After Pakistan successfully test-fired Ghauri Missile System carrying nuclear warheads up to 1300 km on Wednesday, India, without delay tested its nuclear-capable Agni-III ballistic missile with a strike range of more than 3,000 km, today.
The army test fired the surface-to-surface developed missile from a mobile launcher at complex-4 of the Integrated Test Range (ITR) at Wheeler Island off Odisha coast.
The Agni-III missile is powered by a two-stage solid propellant system with a length of 17 meters, diameter of 2 meters and launch weight of around 50 tones. It can also carry a warhead of 1.5 tones which is protected by carbon heat shield.
“The trial, carried out by the Strategic Forces Command (SFC of the Indian Army), was fully successful,” said ITR Director MVKV Prasad.
Logistic support for the test was provided by the Defense Research and Development Organization (DRDO).
“It was the third user trial in the Agni-III series carried out to establish the ‘repeatability’ of the missile’s performance,” a DRDO official said.
The trial was monitored through various telemetry stations, electro-optic systems and sophisticated radars located along the coast and by naval ships anchored near the impact point for data analyses.
The missile equipped with hybrid navigation, guidance and control systems along with advanced on board computer, is already inducted into the armed forces.
“The electronic systems connected with the missile are hardened for higher vibration, thermal and acoustic effects,” said a DRDO scientist.
Bhubaneshwar, November 7, 2017 : India test-fired the indigenously-designed and developed long-range subsonic cruise missile Nirbhay from an Integrated Test Range (ITR) at Chandipur in Odisha’s Balasore.
The missile, with a strike range of 1,000 km, was test-fired from a specially-designed launcher from the launch complex-3 of the ITR, defence sources said.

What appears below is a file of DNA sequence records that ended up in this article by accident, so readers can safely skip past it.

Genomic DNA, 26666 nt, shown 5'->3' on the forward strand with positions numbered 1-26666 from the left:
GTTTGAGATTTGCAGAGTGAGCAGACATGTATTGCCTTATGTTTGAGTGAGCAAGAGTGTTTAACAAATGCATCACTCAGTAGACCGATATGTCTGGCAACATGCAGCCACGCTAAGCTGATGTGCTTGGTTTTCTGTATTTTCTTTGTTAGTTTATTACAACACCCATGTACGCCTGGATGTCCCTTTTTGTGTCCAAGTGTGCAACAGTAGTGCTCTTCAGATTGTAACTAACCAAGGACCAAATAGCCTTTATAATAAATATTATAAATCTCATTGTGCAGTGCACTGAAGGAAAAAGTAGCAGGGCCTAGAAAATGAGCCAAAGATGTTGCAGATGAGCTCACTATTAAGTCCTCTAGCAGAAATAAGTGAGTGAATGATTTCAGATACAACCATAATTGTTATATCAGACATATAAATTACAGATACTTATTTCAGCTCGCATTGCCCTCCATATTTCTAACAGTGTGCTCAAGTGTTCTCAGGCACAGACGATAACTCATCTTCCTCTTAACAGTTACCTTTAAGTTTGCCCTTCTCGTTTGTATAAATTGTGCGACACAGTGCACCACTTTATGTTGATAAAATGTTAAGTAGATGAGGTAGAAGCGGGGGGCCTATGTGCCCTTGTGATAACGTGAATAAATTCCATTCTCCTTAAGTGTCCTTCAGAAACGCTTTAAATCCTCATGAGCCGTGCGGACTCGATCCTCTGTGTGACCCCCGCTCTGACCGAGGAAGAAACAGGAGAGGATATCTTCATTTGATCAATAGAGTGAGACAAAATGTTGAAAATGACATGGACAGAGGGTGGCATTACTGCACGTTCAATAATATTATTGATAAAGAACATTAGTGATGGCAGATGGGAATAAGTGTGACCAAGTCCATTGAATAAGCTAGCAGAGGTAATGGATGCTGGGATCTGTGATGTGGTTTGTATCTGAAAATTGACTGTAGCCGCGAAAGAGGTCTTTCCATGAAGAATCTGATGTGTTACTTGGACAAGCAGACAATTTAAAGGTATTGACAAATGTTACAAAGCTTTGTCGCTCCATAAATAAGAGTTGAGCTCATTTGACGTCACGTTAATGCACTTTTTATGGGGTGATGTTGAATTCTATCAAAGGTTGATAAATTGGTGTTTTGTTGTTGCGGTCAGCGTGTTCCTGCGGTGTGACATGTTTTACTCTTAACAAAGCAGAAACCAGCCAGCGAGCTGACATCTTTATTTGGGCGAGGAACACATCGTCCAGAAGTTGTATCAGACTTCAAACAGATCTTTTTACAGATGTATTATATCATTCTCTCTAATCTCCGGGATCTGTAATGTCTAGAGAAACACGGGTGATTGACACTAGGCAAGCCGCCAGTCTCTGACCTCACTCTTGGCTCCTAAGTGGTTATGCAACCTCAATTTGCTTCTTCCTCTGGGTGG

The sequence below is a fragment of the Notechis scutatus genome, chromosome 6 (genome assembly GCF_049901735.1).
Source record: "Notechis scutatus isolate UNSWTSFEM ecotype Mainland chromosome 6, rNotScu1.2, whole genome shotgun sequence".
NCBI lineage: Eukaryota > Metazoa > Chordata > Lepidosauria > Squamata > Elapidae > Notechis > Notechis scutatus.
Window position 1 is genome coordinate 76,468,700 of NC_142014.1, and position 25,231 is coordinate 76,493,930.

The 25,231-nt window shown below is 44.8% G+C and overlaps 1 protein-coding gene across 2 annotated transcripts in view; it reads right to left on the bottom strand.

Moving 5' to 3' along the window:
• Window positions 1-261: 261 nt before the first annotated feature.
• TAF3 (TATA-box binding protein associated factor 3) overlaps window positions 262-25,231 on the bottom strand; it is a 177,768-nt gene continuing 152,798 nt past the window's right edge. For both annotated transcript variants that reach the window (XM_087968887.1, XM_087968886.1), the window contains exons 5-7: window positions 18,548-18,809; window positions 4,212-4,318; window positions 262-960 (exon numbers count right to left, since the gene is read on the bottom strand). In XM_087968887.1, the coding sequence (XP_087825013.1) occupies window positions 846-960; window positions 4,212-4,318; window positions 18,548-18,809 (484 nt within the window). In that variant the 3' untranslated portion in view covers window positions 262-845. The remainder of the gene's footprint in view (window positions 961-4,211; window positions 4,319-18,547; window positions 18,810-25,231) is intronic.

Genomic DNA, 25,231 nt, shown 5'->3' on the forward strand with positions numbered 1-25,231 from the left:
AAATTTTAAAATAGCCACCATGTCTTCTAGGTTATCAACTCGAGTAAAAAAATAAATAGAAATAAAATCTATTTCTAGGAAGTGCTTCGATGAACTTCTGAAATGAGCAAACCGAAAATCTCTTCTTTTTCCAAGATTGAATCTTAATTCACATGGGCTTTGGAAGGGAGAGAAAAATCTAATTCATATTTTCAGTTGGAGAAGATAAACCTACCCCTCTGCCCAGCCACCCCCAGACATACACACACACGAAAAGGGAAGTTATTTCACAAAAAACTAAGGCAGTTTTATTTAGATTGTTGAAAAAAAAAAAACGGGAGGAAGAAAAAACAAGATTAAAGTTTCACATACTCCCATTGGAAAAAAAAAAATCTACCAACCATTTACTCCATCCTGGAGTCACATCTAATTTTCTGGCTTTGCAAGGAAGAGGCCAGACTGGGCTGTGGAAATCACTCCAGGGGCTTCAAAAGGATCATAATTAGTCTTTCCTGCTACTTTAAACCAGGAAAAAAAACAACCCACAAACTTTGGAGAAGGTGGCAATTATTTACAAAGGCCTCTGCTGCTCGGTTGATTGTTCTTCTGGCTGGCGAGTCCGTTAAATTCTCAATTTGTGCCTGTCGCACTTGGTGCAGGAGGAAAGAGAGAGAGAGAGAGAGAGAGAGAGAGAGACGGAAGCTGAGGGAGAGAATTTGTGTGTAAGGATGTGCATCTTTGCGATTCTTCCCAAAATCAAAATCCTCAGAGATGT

The Defence Research and Development Organisation (DRDO) sources said the Nirbhay missile test was “successful”.
It travelled along a pre-designated flight path and homed in on the target, the sources added.
Powered by a solid rocket motor booster, the Nirbhay missile, with a turbo-fan engine, is guided by a highly advanced inertial navigation system.
Capable of carrying 24 kinds of war weapons, the missile is able to target multiple places simultaneously.
It was the fifth launch of the missile in the last five years. Out of the last four, three had failed in past years.
The missile had achieved success during the second test in 2014. The maiden test flight of Nirbhay was held on March 12, 2013. (IANS)
North Korea’s nuclear advances and President Donald Trump’s bellicose response have prompted flashbacks
He wondered how much good ducking under a desk could do if a bomb powerful enough to destroy a city fell nearby
Then there were backyard bomb shelters, which briefly became the rage during the missile crisis of 1962
Los Angeles, USA, August 21, 2017:After the Soviet Union collapsed in 1991, the era of nuclear bomb nightmares -of the atomic arms race, of backyard bomb shelters, of schoolchildren diving under desks to practice their survival skills in the event of an attack -seemed to finally, thankfully, fade into history. Until now.
For some baby boomers, North Korea’s nuclear advances and President Donald Trump’s bellicose response have prompted flashbacks to a time when they were young, and when they prayed each night that they might awaken the next morning. For their children, the North Korean crisis was a taste of what the Cold War was like.
“I’m not concerned to where I can’t sleep at night. But it certainly raises alarms for Guam or even Hawaii, where it might be a real threat,” said 24-year-old banker Christian Zwicky of San Bernardino, California.
People of his parents’ generation were taught to duck and cover when the bombs came.
“Maybe those types of drills should come back,” Zwicky said.
He isn’t old enough to remember the popular 1950s public service announcement in which a cartoon character named Bert the Turtle teaches kids how to dive under their desks for safety. But Zwicky did see it often enough in high school history classes that he can hum the catchy tune that plays at the beginning. That’s when Bert avoids disaster by ducking into his shell, then goes onto explain to schoolchildren what they should do.